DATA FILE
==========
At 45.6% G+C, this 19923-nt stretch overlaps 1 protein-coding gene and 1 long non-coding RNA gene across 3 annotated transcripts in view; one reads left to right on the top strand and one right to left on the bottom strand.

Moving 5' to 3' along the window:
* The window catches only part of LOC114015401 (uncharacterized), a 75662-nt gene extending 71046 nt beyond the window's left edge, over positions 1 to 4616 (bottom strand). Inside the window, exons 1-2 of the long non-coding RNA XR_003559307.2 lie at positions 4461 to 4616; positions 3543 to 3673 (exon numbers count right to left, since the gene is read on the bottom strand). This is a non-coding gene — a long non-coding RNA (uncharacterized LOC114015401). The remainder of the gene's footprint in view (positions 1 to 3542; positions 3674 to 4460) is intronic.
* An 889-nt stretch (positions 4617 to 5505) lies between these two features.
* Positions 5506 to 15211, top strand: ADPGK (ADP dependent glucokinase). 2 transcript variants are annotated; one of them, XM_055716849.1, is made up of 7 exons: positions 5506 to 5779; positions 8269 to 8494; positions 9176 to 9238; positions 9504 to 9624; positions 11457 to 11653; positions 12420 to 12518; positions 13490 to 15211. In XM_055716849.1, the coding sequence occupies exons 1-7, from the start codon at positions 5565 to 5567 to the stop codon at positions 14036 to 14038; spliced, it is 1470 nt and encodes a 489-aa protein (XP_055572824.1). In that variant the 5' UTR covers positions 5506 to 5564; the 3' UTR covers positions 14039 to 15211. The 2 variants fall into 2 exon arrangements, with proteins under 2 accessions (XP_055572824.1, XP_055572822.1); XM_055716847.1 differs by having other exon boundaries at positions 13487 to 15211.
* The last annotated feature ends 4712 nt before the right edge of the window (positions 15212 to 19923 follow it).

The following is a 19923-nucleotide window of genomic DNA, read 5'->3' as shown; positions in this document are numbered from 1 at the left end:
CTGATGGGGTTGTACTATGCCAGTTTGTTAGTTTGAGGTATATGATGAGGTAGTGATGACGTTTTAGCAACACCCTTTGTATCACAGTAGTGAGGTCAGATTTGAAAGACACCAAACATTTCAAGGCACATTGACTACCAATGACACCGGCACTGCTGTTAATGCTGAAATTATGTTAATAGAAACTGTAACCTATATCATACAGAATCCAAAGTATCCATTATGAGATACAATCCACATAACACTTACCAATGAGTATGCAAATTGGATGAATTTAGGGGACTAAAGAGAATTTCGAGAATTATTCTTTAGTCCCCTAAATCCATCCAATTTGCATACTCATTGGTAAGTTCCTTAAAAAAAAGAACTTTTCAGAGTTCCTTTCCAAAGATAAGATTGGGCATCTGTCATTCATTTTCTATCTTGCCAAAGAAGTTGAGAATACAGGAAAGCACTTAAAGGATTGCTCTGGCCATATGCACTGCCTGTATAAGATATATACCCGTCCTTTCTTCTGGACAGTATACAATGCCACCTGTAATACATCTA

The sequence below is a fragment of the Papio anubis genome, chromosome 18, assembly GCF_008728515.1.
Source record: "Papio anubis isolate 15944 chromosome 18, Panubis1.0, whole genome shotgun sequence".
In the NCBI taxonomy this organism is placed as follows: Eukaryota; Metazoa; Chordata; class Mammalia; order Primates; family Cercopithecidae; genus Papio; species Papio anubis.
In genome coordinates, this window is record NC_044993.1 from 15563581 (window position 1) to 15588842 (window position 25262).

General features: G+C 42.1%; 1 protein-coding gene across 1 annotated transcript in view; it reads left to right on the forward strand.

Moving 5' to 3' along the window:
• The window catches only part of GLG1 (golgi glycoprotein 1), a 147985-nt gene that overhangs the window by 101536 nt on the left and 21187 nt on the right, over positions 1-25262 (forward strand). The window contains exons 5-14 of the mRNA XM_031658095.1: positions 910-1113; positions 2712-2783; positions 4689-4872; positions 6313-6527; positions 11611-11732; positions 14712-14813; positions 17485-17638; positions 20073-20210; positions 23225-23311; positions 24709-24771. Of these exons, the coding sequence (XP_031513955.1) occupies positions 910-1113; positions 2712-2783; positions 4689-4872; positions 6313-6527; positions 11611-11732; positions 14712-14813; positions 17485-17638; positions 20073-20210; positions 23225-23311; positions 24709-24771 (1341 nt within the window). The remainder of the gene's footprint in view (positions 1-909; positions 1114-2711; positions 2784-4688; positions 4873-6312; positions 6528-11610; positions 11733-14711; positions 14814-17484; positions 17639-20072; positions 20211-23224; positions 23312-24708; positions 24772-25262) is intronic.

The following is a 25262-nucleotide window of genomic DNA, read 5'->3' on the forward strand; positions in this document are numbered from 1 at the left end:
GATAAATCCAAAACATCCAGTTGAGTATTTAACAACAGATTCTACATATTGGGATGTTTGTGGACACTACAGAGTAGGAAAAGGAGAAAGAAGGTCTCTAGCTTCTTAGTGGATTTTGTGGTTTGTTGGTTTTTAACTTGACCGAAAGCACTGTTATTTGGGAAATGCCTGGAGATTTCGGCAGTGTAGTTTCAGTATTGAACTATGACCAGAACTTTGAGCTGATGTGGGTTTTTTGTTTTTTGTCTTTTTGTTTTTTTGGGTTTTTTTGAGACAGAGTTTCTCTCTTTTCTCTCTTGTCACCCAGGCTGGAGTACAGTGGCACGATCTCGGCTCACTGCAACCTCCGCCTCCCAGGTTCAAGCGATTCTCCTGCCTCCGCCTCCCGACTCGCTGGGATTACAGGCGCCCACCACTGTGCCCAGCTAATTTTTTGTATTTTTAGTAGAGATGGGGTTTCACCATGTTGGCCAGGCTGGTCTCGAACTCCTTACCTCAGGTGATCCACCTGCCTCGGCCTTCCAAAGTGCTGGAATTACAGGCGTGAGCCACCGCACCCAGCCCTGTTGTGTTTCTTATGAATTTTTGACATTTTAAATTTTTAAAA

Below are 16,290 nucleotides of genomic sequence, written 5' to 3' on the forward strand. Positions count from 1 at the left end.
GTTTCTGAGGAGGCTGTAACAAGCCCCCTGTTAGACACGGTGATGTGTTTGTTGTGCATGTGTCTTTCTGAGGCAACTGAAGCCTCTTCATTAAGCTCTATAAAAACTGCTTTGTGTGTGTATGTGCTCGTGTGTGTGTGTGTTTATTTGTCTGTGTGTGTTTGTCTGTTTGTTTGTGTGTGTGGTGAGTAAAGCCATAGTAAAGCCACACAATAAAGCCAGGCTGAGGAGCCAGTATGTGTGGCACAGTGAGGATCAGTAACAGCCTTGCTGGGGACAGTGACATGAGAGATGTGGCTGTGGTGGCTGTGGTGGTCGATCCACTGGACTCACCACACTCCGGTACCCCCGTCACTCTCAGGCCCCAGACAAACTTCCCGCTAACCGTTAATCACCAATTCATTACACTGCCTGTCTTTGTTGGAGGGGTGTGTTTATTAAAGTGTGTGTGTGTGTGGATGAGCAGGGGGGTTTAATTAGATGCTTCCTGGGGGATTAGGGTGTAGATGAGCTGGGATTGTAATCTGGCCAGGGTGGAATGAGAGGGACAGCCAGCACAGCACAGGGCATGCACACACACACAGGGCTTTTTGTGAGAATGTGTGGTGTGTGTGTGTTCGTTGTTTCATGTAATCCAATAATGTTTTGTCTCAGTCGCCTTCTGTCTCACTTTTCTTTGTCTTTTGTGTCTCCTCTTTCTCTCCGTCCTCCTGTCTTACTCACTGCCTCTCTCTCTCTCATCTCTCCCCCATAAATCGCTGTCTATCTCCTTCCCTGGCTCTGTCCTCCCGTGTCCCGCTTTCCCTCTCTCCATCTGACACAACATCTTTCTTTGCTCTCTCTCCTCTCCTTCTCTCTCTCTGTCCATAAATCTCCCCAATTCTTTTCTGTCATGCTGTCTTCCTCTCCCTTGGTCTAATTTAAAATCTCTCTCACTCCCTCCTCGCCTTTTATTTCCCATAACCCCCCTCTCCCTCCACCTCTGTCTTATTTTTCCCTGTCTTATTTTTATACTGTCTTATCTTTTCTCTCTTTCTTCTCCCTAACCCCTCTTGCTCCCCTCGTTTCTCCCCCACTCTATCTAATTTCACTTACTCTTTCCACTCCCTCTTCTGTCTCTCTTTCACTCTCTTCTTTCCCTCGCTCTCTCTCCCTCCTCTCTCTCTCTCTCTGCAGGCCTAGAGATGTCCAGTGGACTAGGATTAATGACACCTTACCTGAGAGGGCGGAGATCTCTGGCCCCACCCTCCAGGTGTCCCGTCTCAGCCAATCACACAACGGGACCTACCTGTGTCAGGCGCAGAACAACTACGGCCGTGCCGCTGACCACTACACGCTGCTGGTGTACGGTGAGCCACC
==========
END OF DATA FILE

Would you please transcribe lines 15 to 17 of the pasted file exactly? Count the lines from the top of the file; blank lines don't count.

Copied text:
• The window catches only part of GLG1 (golgi glycoprotein 1), a 147985-nt gene that overhangs the window by 101536 nt on the left and 21187 nt on the right, over positions 1-25262 (forward strand). The window contains exons 5-14 of the mRNA XM_031658095.1: positions 910-1113; positions 2712-2783; positions 4689-4872; positions 6313-6527; positions 11611-11732; positions 14712-14813; positions 17485-17638; positions 20073-20210; positions 23225-23311; positions 24709-24771. Of these exons, the coding sequence (XP_031513955.1) occupies positions 910-1113; positions 2712-2783; positions 4689-4872; positions 6313-6527; positions 11611-11732; positions 14712-14813; positions 17485-17638; positions 20073-20210; positions 23225-23311; positions 24709-24771 (1341 nt within the window). The remainder of the gene's footprint in view (positions 1-909; positions 1114-2711; positions 2784-4688; positions 4873-6312; positions 6528-11610; positions 11733-14711; positions 14814-17484; positions 17639-20072; positions 20211-23224; positions 23312-24708; positions 24772-25262) is intronic.

The following is a 25262-nucleotide window of genomic DNA, read 5'->3' on the forward strand; positions in this document are numbered from 1 at the left end:
GATAAATCCAAAACATCCAGTTGAGTATTTAACAACAGATTCTACATATTGGGATGTTTGTGGACACTACAGAGTAGGAAAAGGAGAAAGAAGGTCTCTAGCTTCTTAGTGGATTTTGTGGTTTGTTGGTTTTTAACTTGACCGAAAGCACTGTTATTTGGGAAATGCCTGGAGATTTCGGCAGTGTAGTTTCAGTATTGAACTATGACCAGAACTTTGAGCTGATGTGGGTTTTTTGTTTTTTGTCTTTTTGTTTTTTTGGGTTTTTTTGAGACAGAGTTTCTCTCTTTTCTCTCTTGTCACCCAGGCTGGAGTACAGTGGCACGATCTCGGCTCACTGCAACCTCCGCCTCCCAGGTTCAAGCGATTCTCCTGCCTCCGCCTCCCGACTCGCTGGGATTACAGGCGCCCACCACTGTGCCCAGCTAATTTTTTGTATTTTTAGTAGAGATGGGGTTTCACCATGTTGGCCAGGCTGGTCTCGAACTCCTTACCTCAGGTGATCCACCTGCCTCGGCCTTCCAAAGTGCTGGAATTACAGGCGTGAGCCACCGCACCCAGCCCTGTTGTGTTTCTTATGAATTTTTGACATTTTAAATTTTTAAAA